Original Date: 07/10/2006
Revision Date: / /
Best Practice : Energy-Savings Performance Contract
Tobyhanna Army Depot has developed a federal- /private-sector partnership with local providers to meet its immediate energy needs and has developed ways to make continuous improvements in energy savings. The facility has not only conserved energy but has successfully developed a redundant source of energy.
To ensure the effective continuing performance of its mission, Tobyhanna Army Depot (TYAD) began examining the viability of its early 1950s, coal-fired central heating plant in 1992. The heating system had been experiencing an increasing frequency of failure in the boiler and in the steam distribution lines. The Occupational Safety and Health Administration also found problems relating to safety and the plant accounting for large amounts of pollutants released into the air. A local engineering consulting firm performed a series of studies that ultimately determined the depot’s best option would be to replace the aging central boiler plant with a decentralized, natural-gas-fired network of boiler plants.
TYAD, however, was not eligible for funding grants to purchase the proposed boiler plants and had no source of funding for major repairs. This forced the facility to explore other options, which resulted in TYAD selecting an energy-savings performance contract (ESPC), a federal- and private-sector partnership under the terms of which the contractor provides capital to facilitate energy- savings projects and maintains them in exchange for a portion of the energy savings generated. In 1998 HEC, an energy service subsidiary of Northeast Utilities, was awarded a 22-year contract with TYAD. Under the terms of the ESPC contract, new decentralized heating systems were installed in all TYAD’s major buildings, along with 13 miles of high-pressure natural gas line. All distribution lines are now underground, and original steam lines have been abandoned due to Army environmental issues. HEC paid the initial cost of purchasing and installing new energy-efficient equipment and maintains the equipment, while the government pays $383,000 per month over the life of the contract. This savings in energy cost compensates the contractor for both installing the original equipment at a cost of approximately $30 million and maintaining it until 2022. After the contract expires, TYAD will take title of all new equipment.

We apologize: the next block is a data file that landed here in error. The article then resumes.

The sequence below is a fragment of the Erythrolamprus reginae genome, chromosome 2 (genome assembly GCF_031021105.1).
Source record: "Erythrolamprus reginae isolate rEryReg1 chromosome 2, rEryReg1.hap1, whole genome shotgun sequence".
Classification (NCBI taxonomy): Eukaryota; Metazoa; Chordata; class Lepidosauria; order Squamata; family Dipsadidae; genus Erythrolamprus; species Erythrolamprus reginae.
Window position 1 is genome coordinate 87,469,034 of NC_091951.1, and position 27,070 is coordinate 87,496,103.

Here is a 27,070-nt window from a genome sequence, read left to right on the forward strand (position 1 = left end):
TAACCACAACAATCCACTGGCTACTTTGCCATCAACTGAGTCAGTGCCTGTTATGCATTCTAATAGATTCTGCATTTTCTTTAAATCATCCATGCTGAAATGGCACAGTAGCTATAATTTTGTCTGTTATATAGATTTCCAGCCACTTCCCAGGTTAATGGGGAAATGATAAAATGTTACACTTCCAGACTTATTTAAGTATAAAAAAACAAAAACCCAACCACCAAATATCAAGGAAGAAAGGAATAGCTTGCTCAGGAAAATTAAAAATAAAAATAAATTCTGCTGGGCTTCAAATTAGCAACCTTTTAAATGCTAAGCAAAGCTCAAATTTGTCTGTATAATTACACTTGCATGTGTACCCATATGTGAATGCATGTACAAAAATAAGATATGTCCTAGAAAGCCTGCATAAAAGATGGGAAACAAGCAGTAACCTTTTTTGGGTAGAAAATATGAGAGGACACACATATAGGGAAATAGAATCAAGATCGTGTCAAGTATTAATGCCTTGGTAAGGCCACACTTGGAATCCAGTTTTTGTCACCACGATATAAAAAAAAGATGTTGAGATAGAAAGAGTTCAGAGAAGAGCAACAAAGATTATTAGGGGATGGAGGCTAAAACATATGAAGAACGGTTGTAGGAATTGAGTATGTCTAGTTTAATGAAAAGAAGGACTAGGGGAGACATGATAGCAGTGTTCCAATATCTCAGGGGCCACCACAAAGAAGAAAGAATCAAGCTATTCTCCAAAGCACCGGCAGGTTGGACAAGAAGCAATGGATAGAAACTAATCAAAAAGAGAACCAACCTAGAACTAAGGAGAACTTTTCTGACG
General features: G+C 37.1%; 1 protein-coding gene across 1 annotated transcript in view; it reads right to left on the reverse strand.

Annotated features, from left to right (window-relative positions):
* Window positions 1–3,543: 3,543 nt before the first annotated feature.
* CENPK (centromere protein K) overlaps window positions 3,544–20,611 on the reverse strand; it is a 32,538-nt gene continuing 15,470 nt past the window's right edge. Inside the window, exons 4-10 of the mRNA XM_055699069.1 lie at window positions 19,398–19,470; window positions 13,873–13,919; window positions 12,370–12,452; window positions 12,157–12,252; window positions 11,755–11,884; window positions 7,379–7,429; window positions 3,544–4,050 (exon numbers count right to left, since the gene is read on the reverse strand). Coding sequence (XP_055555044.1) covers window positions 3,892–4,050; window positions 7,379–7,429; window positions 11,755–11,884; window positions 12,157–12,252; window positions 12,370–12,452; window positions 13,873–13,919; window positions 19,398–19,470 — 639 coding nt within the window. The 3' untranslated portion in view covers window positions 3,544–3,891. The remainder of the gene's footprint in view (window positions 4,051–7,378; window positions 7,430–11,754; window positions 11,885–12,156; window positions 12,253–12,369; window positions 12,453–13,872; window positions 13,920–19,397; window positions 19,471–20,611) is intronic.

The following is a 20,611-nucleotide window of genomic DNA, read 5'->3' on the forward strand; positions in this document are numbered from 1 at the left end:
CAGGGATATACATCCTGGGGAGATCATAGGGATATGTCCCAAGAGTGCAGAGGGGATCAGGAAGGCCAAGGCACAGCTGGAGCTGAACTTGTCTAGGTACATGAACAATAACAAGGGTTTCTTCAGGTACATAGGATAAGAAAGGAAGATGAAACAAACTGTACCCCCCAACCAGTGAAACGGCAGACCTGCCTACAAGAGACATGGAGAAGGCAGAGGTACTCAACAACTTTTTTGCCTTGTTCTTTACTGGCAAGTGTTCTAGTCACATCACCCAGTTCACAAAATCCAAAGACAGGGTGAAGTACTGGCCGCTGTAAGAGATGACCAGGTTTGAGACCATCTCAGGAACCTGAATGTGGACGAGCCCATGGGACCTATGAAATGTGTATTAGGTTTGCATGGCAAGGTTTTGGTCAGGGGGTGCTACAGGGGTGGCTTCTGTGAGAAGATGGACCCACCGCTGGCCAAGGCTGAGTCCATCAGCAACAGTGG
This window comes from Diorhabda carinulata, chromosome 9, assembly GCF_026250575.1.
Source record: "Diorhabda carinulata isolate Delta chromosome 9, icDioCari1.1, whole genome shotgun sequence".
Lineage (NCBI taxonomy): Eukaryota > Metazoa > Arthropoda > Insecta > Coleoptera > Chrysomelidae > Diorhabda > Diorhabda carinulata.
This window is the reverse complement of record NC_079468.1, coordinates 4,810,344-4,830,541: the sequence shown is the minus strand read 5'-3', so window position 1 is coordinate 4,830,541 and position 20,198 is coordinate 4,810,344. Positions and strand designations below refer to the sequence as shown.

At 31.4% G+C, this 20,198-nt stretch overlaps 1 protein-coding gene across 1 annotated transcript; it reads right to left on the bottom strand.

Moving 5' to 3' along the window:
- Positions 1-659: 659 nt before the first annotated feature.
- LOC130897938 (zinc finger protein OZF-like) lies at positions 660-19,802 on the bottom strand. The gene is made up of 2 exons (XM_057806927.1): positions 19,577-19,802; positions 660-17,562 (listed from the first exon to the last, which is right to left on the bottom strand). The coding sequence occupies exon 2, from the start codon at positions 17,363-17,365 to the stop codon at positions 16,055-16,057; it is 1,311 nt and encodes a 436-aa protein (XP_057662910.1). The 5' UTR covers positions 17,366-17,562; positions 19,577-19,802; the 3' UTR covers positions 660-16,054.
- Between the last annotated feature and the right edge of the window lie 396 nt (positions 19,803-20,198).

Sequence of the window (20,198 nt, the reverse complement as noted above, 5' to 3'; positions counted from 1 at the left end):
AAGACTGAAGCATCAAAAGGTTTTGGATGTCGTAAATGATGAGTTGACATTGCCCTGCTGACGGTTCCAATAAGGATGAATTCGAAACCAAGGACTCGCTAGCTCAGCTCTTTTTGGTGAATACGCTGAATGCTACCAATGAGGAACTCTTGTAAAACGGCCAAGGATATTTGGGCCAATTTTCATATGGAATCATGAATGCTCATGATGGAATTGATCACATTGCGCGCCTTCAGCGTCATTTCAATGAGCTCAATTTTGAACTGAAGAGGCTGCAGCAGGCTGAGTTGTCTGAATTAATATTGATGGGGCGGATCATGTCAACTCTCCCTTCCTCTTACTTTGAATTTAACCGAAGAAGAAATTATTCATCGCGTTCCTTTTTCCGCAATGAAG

In 2000 HEC was acquired by Select Energy, which was subsequently acquired by Ameresco in 2006. The company’s planned maintenance includes replacing or rebuilding 20% of the steam traps every year, with efficiency based on the quality of steam at the head of the boiler. With increasing natural gas costs, especially at the peak rate, Ameresco and TYAD are considering installing wind turbines and propane/air farms to offset excessive peak rates of natural gas. The propane/air farm has the potential to result in a one-year savings of approximately $100,000 versus purchasing natural gas at peak rates. TYAD would benefit by having a reliable heating system and boilers that can redirect heat to backfill other areas. The propane/air farm provides an option to switch from natural gas to propane, which would create a redundant system.
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